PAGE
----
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Points To Monitor In Your Hotel: Introduction

Aug 21, 2014


Imagine that you are the manager or owner of a popular hotel. As the person in charge, it's your job to make sure that every guest in your establishment is comfortable and content. Still, it wouldn't be a day on the job if you didn't find yourself addressing at least one complaint of an unhappy hotel guests, right?

Why was the pool too cold for them to swim in? Why was the workout room kept at temperatures so hot that they couldn't even stand in it for five minutes without breaking a sweat, let alone go for a run? How come the grounds that were pictured lush and green online seemed like an obvious photoshop cover-up of the dead grass that covered the grounds? Or maybe the $20 burger and fries that was delivered to their room late night raised eyebrows when it was delivered cold and undercooked. Whether your guests are frequent travellers or treating themselves to a long overdue vacation, as the manager, you know it's the small attention to detail that can make or break your guests experience in your hotel. It takes more than just a smile and polite staff to accomplish guest satisfaction. But it can be a difference in as little as four degrees that can make your pool a paradise, your gym an escape, your grounds an oasis and your room service exemplary.

When it comes to managing a hotel that guests will recommend to their friends and want to return to themselves, it's crucial to create an environment in which guests feel comfortable and taken care of. If you're a hotel owner or manager, you know that your guests’ satisfaction knows no hours and even when you aren't on the premises, you're always on the clock. There's so much to think about when it comes to ensuring guest comfort and at any moment your phone can ring with an emergency that requires immediate action. For example, how about a power outage? It's a big problem that will affect, not only the lights, but also everything from the refrigerators and freezers in your hotel kitchen to the temperature of the pool and hot tub to the maintenance equipment in your boiler room.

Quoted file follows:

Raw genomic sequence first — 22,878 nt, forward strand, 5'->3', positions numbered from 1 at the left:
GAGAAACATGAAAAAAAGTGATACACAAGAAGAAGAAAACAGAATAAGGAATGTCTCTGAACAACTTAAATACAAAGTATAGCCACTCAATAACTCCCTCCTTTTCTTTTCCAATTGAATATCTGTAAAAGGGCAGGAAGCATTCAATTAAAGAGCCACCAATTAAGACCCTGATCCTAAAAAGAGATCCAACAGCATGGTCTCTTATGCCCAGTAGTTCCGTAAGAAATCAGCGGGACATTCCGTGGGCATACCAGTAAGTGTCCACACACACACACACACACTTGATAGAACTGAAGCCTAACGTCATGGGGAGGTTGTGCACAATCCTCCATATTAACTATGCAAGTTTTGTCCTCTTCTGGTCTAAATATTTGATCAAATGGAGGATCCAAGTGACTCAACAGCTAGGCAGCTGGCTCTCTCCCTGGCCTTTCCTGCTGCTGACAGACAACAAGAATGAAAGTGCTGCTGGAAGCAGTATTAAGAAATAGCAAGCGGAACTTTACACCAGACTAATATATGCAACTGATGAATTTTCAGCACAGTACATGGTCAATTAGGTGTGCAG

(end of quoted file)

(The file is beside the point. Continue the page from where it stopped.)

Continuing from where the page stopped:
If you're a smart owner or manager, you understand very well the tremendous amount of monitoring considerations that managing a hotel property requires and you've been sure to take precautionary action and come up with effective aversion strategies for any and all of the curveballs that are thrown your way. Even in the midst of a power outage or some other uncontrollable disaster, the cautious and active hotel manager can ensure guest retention and satisfaction simply by making smart monitoring decisions.

It's definitely not an exhaustive list, but there are some critical points that, if you’re a hotel owner or manager, you should seriously consider monitoring in order to take preventative measures should a disaster, like a power outage, occur. Not only can you save yourself a costly cleanup, but also you'll surely impress the guests that have travelled from all corners of the world to stay with you with your quick action. In fact, they may never even know that anything is wrong if you're able to avert disaster.

Throughout this series, we'll show you how temperature and humidity monitoring at key points, specifically hotel pools and spas, workout rooms, kitchens, maintenance areas and the outside grounds, can only be beneficial in improving guest relations, building management procedures and energy efficiency. Making full use of automatic and continuous monitoring technologies is a smart, low-cost and easy way to hone in on guest-focused improvements that will put you ahead in the customer service and hospitality game. 

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Written By:

Kate Hofberg, Epicurean Essayist

Temperature@lert’s resident foodie from sunny Santa Barbara, Kate Hofberg, creates weekly blog posts, manages the content database, and assists with the marketing team's projects. Balancing a love for both the west and east coast, Hofberg studied at University of California Santa Barbara, where she received a Bachelors in Communications, and Boston University, where she is currently a Masters candidate in Journalism. Before coming to Temperature@lert, Hofberg trained in her foodie ways through consumption of extremely spicy, authentic Mexican food with her three brothers and managing a popular Santa Barbara beachside restaurant. Through her training and love of great food, she brings fresh methods of cooking up content. When Hofberg is not working on Temperature@lert marketing endeavors, she serves as a weekly opinion columnist for the Boston University independent student-run newspaper, The Daily Free Press. If time permits, Hofberg enjoys long walks, reading, playing with her cat, and eating pizza. Her ideal temperature is 115°F because she loves temperatures as hot and spicy as her food.

Kate Hofberg

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